Officers were not usually issued uniforms so they had to procure their own, thus there was a wide variety in the details, colour and texture of their uniforms, with uniform colours ranging from tan to dark green. Collars were taller and stiffer and materials were of a higher quality. Senior officers could procure and wear a double-breasted version of the blue and M90 uniforms. All ranks wore a single breasted version of the M98. Officers could wear straight trousers with their M98 uniforms as a walking out uniform and later they could also wear the tunic with the collar open over a white or grey green shirt. Image File history File links Size of this preview: 727 × 599 pixelsFull resolution (740 × 610 pixel, file size: 95 KB, MIME type: image/jpeg) The Surrender of Japan, Tokyo Bay, 2 September 1945. ... Image File history File links Size of this preview: 727 × 599 pixelsFull resolution (740 × 610 pixel, file size: 95 KB, MIME type: image/jpeg) The Surrender of Japan, Tokyo Bay, 2 September 1945. ... Radars: AN/SPS-49 Air Search Radar AN/SPS-67 Surface Search Radar Fire control: 4 × Mk 37 Gun Fire Control 2 × Mk 38 Gun Director 1 × Mk 40 Gun Director EW: AN/SLQ-32 Other: AN/SLQ-25 NIXIE Decoy System 8 × Super Rapid Bloom Rocket Launchers (SRBOC) Armor... Representatives of Japan stand aboard the USS Missouri prior to signing of the Instrument of Surrender. ...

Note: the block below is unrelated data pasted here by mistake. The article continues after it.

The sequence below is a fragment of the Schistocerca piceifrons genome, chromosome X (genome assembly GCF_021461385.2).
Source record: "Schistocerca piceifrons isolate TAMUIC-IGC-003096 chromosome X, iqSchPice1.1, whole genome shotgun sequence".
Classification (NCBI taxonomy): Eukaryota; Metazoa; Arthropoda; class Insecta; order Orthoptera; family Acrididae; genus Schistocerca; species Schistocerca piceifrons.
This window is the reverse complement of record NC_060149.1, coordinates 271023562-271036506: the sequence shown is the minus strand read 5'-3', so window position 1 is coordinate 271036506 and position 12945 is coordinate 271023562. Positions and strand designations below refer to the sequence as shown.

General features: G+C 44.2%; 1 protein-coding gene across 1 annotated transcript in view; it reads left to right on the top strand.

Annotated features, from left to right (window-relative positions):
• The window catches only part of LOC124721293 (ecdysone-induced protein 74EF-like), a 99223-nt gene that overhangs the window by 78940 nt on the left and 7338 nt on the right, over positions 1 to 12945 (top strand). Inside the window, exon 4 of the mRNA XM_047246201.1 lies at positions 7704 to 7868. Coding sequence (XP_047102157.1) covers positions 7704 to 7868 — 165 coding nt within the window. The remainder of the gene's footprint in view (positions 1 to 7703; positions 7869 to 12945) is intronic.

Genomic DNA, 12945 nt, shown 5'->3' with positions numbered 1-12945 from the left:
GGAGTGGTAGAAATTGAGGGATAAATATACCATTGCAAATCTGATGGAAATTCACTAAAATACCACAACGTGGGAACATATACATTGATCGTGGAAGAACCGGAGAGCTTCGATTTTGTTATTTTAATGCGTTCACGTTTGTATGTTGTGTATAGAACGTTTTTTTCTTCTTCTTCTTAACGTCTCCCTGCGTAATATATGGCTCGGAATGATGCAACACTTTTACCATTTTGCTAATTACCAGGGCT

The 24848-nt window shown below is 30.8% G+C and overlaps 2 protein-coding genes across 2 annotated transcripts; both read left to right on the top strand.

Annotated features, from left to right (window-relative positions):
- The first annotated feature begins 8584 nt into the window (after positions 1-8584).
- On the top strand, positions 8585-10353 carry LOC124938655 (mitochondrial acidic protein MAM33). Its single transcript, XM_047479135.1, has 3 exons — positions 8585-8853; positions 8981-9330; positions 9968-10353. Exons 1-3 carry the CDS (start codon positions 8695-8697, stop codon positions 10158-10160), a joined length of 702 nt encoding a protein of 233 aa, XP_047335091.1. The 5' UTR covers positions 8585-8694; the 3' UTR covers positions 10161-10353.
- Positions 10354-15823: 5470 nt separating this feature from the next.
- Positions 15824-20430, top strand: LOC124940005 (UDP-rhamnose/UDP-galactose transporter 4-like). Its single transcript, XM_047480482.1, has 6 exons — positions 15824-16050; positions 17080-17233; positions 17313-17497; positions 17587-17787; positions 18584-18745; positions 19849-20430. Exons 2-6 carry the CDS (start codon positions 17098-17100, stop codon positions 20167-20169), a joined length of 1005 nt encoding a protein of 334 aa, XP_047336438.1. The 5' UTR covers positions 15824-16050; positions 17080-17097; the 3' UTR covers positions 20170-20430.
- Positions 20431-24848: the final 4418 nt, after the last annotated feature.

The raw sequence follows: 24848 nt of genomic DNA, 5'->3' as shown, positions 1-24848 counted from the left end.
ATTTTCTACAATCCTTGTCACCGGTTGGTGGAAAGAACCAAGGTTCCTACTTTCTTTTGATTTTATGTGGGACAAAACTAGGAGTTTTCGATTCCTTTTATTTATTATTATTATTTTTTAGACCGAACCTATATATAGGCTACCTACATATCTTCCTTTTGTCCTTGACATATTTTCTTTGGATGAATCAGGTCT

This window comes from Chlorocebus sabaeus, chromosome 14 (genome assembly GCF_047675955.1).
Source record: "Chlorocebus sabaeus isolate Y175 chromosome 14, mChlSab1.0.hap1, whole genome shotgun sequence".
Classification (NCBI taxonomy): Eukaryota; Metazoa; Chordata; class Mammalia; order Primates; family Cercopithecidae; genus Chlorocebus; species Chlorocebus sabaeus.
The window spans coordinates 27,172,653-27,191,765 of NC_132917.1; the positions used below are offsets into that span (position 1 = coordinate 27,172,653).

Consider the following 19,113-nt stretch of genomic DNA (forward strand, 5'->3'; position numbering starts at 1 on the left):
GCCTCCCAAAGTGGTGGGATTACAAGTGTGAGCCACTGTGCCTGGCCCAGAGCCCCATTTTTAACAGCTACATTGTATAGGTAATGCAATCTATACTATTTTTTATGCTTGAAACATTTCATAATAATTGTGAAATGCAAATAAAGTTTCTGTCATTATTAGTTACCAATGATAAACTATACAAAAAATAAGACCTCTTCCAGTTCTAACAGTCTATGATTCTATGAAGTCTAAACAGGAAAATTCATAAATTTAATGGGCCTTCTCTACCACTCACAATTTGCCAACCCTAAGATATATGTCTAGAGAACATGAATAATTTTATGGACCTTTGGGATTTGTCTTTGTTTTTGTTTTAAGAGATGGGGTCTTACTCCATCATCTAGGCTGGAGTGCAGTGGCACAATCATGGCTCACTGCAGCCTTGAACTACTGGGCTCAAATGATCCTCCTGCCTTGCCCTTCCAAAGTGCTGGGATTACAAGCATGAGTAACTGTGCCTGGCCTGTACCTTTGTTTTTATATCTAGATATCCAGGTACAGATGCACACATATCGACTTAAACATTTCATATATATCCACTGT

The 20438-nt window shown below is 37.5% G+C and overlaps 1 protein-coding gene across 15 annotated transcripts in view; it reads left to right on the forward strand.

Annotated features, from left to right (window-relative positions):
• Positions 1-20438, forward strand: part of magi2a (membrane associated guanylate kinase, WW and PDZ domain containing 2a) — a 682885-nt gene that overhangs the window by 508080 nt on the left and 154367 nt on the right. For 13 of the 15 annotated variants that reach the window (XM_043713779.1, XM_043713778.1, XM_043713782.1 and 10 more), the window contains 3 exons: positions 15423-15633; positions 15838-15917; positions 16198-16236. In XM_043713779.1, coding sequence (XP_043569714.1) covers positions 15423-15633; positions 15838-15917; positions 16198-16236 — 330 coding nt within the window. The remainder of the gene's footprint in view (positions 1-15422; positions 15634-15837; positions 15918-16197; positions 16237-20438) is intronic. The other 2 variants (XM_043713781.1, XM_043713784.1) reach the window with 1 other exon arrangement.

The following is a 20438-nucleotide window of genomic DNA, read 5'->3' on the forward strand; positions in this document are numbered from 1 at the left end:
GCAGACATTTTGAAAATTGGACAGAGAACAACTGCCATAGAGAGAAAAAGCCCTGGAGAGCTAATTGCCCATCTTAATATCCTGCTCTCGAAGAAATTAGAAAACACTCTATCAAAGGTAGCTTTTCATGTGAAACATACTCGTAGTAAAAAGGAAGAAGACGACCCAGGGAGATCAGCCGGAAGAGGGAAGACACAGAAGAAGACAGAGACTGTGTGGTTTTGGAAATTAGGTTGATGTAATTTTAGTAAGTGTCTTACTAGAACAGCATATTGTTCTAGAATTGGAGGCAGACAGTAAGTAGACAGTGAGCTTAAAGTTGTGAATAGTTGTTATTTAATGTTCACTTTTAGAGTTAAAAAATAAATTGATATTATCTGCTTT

Helmets

  • Adrian helmet - As with many countries, the IJA adopted and produced the French Adrian helmet.
  • Type 92 - The Adrian helmet was later replaced by a Japanese designed helmet called the Type 92 (1932). It was officially called tetsubo (steel cap) or tetsukabuto (steel helmet) by troops. It was made in the shape of a dome with a short protruding rim all the way around it (the paratroop version only had a short brim in the front). This helmet was made of an inferior chrome-molybdenum steel with many proving to be very fragile, being easily pierced by gunfire. A star was soldered to the front and the helmet and star were painted mustard khaki. They were sometimes whitewashed in the winter. A tan, khaki or olive-green two layer, fiber reinforced linen cover was available with a yellow star sewn on the front. It was secured by an elaborate set of straps descended from those of the Kabuto or samurai helmet. It was also able to be worn over a reversed field cap. Camouflage nets were widely worn over the helmet especially in the Southern theatre and pacific island campaign.